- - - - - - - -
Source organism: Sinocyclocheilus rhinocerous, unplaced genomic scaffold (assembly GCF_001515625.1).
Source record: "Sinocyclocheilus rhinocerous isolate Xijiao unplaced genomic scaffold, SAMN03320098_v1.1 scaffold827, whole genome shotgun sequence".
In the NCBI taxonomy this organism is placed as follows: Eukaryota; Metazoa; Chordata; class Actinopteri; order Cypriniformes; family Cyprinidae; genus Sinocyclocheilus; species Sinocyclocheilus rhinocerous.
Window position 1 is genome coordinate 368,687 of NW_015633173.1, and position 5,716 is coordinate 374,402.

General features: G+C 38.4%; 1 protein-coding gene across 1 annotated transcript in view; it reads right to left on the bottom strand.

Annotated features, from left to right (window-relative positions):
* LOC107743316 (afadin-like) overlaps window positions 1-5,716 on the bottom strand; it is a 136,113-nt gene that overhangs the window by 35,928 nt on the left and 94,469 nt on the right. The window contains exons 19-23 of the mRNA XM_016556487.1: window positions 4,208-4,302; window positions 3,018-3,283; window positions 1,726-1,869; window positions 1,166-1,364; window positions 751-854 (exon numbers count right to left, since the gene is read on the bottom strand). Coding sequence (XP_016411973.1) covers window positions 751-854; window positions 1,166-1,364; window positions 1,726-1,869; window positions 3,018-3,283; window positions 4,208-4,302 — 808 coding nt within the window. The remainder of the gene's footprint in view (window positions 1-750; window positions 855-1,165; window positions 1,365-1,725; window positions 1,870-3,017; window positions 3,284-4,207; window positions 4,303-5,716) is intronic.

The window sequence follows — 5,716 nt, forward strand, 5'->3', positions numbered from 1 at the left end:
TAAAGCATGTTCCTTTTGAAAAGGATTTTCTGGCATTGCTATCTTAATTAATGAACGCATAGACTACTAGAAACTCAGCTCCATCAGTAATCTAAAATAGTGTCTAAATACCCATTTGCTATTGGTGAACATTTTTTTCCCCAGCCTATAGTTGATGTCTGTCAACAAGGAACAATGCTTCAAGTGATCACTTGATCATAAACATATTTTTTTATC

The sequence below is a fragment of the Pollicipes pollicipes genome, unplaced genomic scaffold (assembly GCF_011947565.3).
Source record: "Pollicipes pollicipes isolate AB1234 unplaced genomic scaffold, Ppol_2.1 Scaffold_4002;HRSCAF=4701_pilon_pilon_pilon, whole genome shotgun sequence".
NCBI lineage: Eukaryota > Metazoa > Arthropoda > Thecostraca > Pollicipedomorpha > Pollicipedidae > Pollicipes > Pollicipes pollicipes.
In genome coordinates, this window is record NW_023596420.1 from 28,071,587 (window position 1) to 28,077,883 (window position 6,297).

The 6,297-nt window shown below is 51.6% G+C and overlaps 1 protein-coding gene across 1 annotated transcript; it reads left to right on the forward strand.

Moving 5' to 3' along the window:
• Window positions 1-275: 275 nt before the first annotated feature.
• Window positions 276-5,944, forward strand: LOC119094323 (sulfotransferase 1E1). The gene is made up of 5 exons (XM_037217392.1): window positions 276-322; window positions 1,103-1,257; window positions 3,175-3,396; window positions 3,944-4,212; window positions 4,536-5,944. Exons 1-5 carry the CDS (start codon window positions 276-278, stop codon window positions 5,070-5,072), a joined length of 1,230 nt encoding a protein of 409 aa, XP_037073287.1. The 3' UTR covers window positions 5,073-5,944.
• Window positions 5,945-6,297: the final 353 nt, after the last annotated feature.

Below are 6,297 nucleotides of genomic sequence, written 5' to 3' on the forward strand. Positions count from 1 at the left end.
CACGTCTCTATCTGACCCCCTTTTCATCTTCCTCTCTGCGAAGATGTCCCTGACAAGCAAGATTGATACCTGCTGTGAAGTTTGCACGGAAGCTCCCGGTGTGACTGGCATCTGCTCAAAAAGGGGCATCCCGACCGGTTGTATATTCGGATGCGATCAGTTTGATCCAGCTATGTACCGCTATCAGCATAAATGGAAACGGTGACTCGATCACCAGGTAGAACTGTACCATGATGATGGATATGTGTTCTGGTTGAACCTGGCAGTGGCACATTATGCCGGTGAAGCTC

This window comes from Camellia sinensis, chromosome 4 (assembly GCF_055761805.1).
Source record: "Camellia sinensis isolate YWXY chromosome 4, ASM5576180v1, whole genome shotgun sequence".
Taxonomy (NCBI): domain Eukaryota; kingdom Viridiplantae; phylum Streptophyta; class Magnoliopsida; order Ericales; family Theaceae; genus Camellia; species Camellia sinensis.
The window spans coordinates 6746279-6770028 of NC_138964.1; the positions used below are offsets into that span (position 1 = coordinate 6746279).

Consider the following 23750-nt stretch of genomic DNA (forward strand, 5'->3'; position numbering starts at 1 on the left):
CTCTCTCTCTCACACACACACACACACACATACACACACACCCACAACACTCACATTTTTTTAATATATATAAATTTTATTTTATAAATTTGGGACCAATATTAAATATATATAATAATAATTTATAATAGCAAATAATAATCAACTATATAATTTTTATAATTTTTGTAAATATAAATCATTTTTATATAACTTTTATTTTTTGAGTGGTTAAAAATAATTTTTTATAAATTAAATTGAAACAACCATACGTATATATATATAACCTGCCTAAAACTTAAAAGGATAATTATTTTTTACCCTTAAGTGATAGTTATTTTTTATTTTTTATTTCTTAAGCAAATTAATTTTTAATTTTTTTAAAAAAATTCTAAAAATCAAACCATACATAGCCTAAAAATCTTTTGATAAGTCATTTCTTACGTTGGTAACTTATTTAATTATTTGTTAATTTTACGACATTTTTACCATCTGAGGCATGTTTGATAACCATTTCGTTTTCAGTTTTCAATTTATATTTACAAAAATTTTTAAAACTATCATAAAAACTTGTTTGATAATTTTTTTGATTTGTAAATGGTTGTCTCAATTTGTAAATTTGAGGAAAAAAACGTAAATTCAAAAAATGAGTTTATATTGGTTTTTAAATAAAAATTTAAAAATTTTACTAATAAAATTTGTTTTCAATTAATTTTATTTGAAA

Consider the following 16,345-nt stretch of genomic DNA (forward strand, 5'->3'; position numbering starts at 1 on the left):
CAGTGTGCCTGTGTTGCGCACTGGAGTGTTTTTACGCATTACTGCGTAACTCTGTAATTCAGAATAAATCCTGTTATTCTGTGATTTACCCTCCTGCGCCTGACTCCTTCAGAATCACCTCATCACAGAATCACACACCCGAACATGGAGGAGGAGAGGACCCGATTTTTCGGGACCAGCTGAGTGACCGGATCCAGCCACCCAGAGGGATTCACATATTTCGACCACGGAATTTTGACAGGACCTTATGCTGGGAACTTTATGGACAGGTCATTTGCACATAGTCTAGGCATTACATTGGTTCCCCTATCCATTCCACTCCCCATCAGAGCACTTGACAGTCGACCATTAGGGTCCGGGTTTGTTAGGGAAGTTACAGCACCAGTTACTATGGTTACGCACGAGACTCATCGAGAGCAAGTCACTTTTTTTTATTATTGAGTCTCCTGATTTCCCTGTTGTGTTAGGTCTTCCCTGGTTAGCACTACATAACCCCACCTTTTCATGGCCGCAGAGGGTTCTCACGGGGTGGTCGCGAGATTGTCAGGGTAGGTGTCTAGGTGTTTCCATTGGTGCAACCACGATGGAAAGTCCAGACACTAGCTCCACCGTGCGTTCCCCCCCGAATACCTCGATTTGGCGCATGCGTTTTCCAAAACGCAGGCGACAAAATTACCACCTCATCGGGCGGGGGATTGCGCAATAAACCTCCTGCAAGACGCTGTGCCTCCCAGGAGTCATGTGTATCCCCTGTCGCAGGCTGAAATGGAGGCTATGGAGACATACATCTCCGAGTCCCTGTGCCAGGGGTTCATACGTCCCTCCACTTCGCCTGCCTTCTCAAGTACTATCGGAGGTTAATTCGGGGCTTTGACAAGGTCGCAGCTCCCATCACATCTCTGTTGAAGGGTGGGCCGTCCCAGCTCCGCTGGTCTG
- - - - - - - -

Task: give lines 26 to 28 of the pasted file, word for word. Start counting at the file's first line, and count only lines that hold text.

CTCTCTCTCTCACACACACACACACACACATACACACACACCCACAACACTCACATTTTTTTAATATATATAAATTTTATTTTATAAATTTGGGACCAATATTAAATATATATAATAATAATTTATAATAGCAAATAATAATCAACTATATAATTTTTATAATTTTTGTAAATATAAATCATTTTTATATAACTTTTATTTTTTGAGTGGTTAAAAATAATTTTTTATAAATTAAATTGAAACAACCATACGTATATATATATAACCTGCCTAAAACTTAAAAGGATAATTATTTTTTACCCTTAAGTGATAGTTATTTTTTATTTTTTATTTCTTAAGCAAATTAATTTTTAATTTTTTTAAAAAAATTCTAAAAATCAAACCATACATAGCCTAAAAATCTTTTGATAAGTCATTTCTTACGTTGGTAACTTATTTAATTATTTGTTAATTTTACGACATTTTTACCATCTGAGGCATGTTTGATAACCATTTCGTTTTCAGTTTTCAATTTATATTTACAAAAATTTTTAAAACTATCATAAAAACTTGTTTGATAATTTTTTTGATTTGTAAATGGTTGTCTCAATTTGTAAATTTGAGGAAAAAAACGTAAATTCAAAAAATGAGTTTATATTGGTTTTTAAATAAAAATTTAAAAATTTTACTAATAAAATTTGTTTTCAATTAATTTTATTTGAAA

Consider the following 16,345-nt stretch of genomic DNA (forward strand, 5'->3'; position numbering starts at 1 on the left):
CAGTGTGCCTGTGTTGCGCACTGGAGTGTTTTTACGCATTACTGCGTAACTCTGTAATTCAGAATAAATCCTGTTATTCTGTGATTTACCCTCCTGCGCCTGACTCCTTCAGAATCACCTCATCACAGAATCACACACCCGAACATGGAGGAGGAGAGGACCCGATTTTTCGGGACCAGCTGAGTGACCGGATCCAGCCACCCAGAGGGATTCACATATTTCGACCACGGAATTTTGACAGGACCTTATGCTGGGAACTTTATGGACAGGTCATTTGCACATAGTCTAGGCATTACATTGGTTCCCCTATCCATTCCACTCCCCATCAGAGCACTTGACAGTCGACCATTAGGGTCCGGGTTTGTTAGGGAAGTTACAGCACCAGTTACTATGGTTACGCACGAGACTCATCGAGAGCAAGTCACTTTTTTTTATTATTGAGTCTCCTGATTTCCCTGTTGTGTTAGGTCTTCCCTGGTTAGCACTACATAACCCCACCTTTTCATGGCCGCAGAGGGTTCTCACGGGGTGGTCGCGAGATTGTCAGGGTAGGTGTCTAGGTGTTTCCATTGGTGCAACCACGATGGAAAGTCCAGACACTAGCTCCACCGTGCGTTCCCCCCCGAATACCTCGATTTGGCGCATGCGTTTTCCAAAACGCAGGCGACAAAATTACCACCTCATCGGGCGGGGGATTGCGCAATAAACCTCCTGCAAGACGCTGTGCCTCCCAGGAGTCATGTGTATCCCCTGTCGCAGGCTGAAATGGAGGCTATGGAGACATACATCTCCGAGTCCCTGTGCCAGGGGTTCATACGTCCCTCCACTTCGCCTGCCTTCTCAAGTACTATCGGAGGTTAATTCGGGGCTTTGACAAGGTCGCAGCTCCCATCACATCTCTGTTGAAGGGTGGGCCGTCCCAGCTCCGCTGGTCTG